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BROOKS v. STANDARD OIL CO.

UNITED STATES DISTRICT COURT FOR THE SOUTHERN DISTRICT OF NEW YORK


December 30, 1969

Brooks, Plaintiff,
v.
Standard Oil Company (New Jersey), et al., Defendants

Lasker, District Judge.

The opinion of the court was delivered by: LASKER

LASKER, District Judge:

Defendant Standard Oil Company (New Jersey) ("Jersey") moves, pursuant to Fed. R. Civ. Proc. § 12(b) (6), to dismiss plaintiff's complaint on the ground that it fails to state a claim upon which relief can be granted. In the alternative, Jersey moves for summary judgment under Rule 56, Fed. R. Civ. Proc.

 The complaint seeks a declaratory judgment that a shareholder resolution proposed by plaintiff is a proper subject for action by security holders, that Jersey could not legally omit the proposal and a statement in support of it from the proxy statement which it planned to mail in connection with its annual meeting for 1969, *fn1" and that Jersey must include plaintiff's proposal and the supporting statement in its own proxy material. The complaint also seeks to enjoin Jersey from mailing any proxy material unless the plaintiff's proposal is included. There being no genuine issue of material fact, and the law entitling defendant to judgment, summary judgment for the defendant is granted.

 Plaintiff, an attorney, has written at least two articles on international policy aspects of the utilization of underwater natural resources. He became the holder of record of ten shares of Jersey common stock on November 26, 1968. Less than a month later he called Jersey to inquire about the mechanics of submitting a resolution for inclusion in the proxy material which Jersey mails to its shareholders in advance of their annual meeting. After receiving the relevant information from Jersey, plaintiff on January 15, 1969, submitted the following proposed resolution to Jersey:

 

Resolved that the Standard Oil Company of New Jersey continue and intensify its efforts to encourage the exploration and development of petroleum reserves beneath the world's continental shelves, continental slopes and deep ocean bottoms; that the Company in order to insure the protection of capital investment in these underseas areas, encourage the creation of a stable international regime having jurisdiction over the petroleum and other mineral resources of underseas areas beyond the limits of national jurisdiction.

 Plaintiff also submitted the following statement in support of the above resolution:

 

The world's population increase means that the demand for fossil fuels will rise correspondingly.

 

Recoverable reserves in the world's underseas areas will help keep pace with world petroleum needs. But the major portion of these underwater areas is the ocean bottom beyond the limits of national jurisdictions. No governing body now exists to settle conflicts and regulate production in underwater areas beyond national jurisdictions.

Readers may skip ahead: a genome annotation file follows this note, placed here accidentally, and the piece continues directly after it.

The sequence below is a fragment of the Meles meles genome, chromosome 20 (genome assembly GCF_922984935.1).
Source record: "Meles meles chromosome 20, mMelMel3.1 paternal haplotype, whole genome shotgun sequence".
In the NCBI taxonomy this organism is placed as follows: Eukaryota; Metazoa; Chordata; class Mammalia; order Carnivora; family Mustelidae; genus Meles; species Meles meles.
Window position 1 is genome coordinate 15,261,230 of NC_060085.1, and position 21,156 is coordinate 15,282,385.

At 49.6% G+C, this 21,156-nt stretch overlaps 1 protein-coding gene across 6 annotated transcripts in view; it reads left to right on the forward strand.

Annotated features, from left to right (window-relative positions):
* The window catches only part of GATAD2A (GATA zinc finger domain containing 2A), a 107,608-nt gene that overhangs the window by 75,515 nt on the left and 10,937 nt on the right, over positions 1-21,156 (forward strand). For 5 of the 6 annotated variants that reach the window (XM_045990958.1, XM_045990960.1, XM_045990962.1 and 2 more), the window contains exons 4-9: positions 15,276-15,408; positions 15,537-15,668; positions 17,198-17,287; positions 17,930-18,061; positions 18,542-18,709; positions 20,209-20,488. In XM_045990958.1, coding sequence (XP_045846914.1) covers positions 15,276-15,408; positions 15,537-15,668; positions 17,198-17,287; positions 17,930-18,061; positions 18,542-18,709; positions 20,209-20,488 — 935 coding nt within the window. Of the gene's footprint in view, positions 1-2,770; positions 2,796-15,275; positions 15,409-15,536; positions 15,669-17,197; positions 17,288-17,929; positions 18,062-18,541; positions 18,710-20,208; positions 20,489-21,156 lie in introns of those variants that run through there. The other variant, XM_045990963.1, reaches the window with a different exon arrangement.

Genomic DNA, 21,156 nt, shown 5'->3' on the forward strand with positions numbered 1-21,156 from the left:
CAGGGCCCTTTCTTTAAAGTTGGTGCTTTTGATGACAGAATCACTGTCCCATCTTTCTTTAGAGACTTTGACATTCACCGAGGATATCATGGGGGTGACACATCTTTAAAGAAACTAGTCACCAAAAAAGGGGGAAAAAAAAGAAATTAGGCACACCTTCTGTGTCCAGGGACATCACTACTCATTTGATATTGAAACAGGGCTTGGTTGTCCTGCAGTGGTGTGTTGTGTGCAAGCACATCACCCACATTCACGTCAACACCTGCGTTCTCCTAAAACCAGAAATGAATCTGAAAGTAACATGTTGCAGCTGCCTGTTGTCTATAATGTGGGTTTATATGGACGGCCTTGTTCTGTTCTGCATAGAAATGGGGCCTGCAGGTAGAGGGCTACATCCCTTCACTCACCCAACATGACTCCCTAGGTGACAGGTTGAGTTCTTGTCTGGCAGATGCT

Standard Oil should stimulate development of petroleum products beneath the world's waters. The Company should, additionally, promote a stable international regime to encourage international access to the deep sea bottom and to avoid economic anarchy.

 Jersey decided that the proposal was not appropriate for inclusion on its agenda for stockholder action or in its proxy statement. Accordingly, pursuant to Proxy Regulation 14a-8(d), *fn2" it filed with the Securities and Exchange Commission ("S.E.C.") the proposed resolution and plaintiff's supporting statement, as well as its own reasons for omitting the proposal. As stated in Jersey's January 17, 1969 letter to the Commission, those reasons were: first, that "the proposal as submitted is not a proper subject for action by security holders"; second, that the "proposal constitutes a recommendation or request that the management take action with respect to a matter relating to the conduct of the ordinary business operations of the Company"; third, that "the proposal clearly appears to be primarily for the purpose of promoting a general economic or political cause, although the general subject is obviously one of vital interest to the Company." Paragraph (c) of Rule 14a-8, promulgated by the Commission pursuant to Section 14(a) of the Securities Exchange Act of 1934, 15 U.S.C. § 78n(a) (1964), entitles management to omit a proposal from its proxy material for any of the above stated reasons. *fn3"

 The Division of Corporate Finance of the S.E.C. advised both plaintiff and defendant, by separate letters dated January 24, 1969, that it

 

"will not recommend any action to the Commission if this proposal is omitted from the management's proxy soliciting material for the company's annual meeting . . . pursuant to Rule 14a-8(c) (1) . . . For this reason the Division does not believe it is necessary to consider the other reasons cited by management for omitting the proposal."